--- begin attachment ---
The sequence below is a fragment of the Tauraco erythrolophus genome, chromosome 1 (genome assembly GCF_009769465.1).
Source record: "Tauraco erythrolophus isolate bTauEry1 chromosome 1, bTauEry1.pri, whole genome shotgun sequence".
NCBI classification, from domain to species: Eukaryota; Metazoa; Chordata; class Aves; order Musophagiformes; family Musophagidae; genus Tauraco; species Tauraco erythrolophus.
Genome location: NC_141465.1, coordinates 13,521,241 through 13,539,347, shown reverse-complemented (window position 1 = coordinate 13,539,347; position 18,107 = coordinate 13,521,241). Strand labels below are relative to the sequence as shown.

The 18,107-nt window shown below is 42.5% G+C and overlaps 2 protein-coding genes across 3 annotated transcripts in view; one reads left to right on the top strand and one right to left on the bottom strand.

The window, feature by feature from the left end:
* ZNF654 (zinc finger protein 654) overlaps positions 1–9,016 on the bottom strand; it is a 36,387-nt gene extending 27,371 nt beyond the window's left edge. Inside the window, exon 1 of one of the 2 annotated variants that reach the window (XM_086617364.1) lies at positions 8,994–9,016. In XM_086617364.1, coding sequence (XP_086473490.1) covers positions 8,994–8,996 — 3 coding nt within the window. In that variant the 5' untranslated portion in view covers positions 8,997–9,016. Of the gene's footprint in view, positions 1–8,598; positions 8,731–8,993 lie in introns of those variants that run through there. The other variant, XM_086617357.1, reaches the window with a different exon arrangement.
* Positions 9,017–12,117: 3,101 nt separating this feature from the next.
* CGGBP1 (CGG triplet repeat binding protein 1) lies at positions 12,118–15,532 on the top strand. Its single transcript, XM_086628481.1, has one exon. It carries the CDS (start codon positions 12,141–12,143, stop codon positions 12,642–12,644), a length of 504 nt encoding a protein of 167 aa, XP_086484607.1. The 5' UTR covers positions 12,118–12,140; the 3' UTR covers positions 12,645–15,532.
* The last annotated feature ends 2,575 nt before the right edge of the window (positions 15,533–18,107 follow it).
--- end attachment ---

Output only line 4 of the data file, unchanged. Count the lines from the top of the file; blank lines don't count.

Genome location: NC_141465.1, coordinates 13,521,241 through 13,539,347, shown reverse-complemented (window position 1 = coordinate 13,539,347; position 18,107 = coordinate 13,521,241). Strand labels below are relative to the sequence as shown.